An acquaintance sent me the following message relating her last weekend's experiences at a hotel:
"I am here to tell you a story because I think the message is important. My name is Lauren and I am a 52-year old attorney in Los Angeles, working for a well respected law firm. I am known to my friends and colleagues as a smart, hard working, responsible, and animal-loving individual. I help take care of my mother who suffers from dementia. I have a strong network of family and friends. I have never been arrested. I have never been disciplined by authorities. I can afford to stay in five-star hotels. Up to now, I have never considered myself "political" in terms of getting involved other than showing up to vote every 2 or 4 years in elections. However, none of that mattered on Saturday, January 29, 2011, when I was humiliated by the powerful and ubiquitous organization that calls themselves the Tea Party and more specifically, by the backers behind a particular event, the Koch Brothers. In fact, until last weekend, I am embarrassed to say that I had never heard of the Koch Brothers. Boy, has that changed.
Last weekend I drove to Palm Springs solely for the reason to spend some time with my father who has a terminal illness. I had no idea that a political group was going to be staying at my hotel as the hotel never told me when I booked my room. Wanting to spend as much time with him as possible, I chose a hotel as close to his assisted living facility as I could find. Rancho Las Palmas which was just a few blocks away, so it fit the bill perfectly. I spent hours with my father on Friday before retiring to the hotel. I wanted to see my father again for as long as possible before driving back to Los Angeles on Saturday. I inquired about a late check-out in hopes of having more time, but was told it was not possible. I was told that the hotel was fully booked for the next night and we were expected to check out at Noon.
I didn’t take the time to shower, and just threw on a shirt and sweat pants before leaving for the visit—attire I assure you is NOT unusual for a hotel resort in Palm Springs. Had I known then what the afternoon would bring, perhaps I might have given my attire some more thought.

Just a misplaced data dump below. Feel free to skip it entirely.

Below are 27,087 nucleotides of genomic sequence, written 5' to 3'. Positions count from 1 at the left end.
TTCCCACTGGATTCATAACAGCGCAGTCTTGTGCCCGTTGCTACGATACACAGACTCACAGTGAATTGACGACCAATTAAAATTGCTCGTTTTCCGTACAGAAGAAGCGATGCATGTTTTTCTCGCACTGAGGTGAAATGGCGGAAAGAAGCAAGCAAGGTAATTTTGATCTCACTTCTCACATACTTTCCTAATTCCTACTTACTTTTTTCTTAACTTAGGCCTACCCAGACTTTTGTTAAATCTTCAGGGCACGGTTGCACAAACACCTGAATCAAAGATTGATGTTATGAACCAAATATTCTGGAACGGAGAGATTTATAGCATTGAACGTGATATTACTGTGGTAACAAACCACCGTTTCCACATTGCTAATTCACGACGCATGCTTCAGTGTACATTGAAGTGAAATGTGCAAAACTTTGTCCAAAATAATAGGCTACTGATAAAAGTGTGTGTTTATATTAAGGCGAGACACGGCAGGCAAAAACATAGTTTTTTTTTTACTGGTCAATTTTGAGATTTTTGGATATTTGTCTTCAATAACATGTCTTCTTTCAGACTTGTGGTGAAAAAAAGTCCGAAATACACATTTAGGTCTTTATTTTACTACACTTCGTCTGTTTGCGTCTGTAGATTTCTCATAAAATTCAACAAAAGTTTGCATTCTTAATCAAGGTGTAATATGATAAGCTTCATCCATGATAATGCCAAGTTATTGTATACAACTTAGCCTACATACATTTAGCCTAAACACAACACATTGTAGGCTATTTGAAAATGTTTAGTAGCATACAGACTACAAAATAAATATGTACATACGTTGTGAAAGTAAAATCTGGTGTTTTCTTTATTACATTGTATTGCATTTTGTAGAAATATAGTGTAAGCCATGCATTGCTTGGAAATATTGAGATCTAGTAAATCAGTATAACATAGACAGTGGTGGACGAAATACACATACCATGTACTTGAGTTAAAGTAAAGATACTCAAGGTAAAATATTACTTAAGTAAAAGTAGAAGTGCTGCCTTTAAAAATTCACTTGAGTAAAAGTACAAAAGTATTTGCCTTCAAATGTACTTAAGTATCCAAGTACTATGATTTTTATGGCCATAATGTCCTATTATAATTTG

Obediently, we checked out at the specified hour, but not having eaten anything earlier, we decided to have lunch before the two-hour drive home. Tired and hungry, we were not in the mood to drive around looking for a place to eat. We asked the concierge for a recommendation and wound up at the outdoor restaurant at Rancho Las Palmas. At no time did anyone tell me that we could not stay at the hotel for lunch before departing.
We sat down outside, chatted with the waitress, and finally placed our order. I did say to my friend that I wondered if some "dignitary" was checking in as I noticed what looked like secret service guys running around with sunglasses and ear pieces; however, we gave it little thought. There were several other people eating at the restaurant and nothing seemed out of place. Our iced tea arrived along with the bread basket, and we began what we thought would be a relaxing meal. I was one sip into my iced tea when the restaurant manager appeared at our table. I assumed he was going to ask us if we were having a nice time. I was wrong. Instead, he told us he had a delicate subject to discuss. Without hesitation he then told us that we had to leave! No warning, no excuses, no polite discussion. Just the message that we were no longer welcome at the restaurant!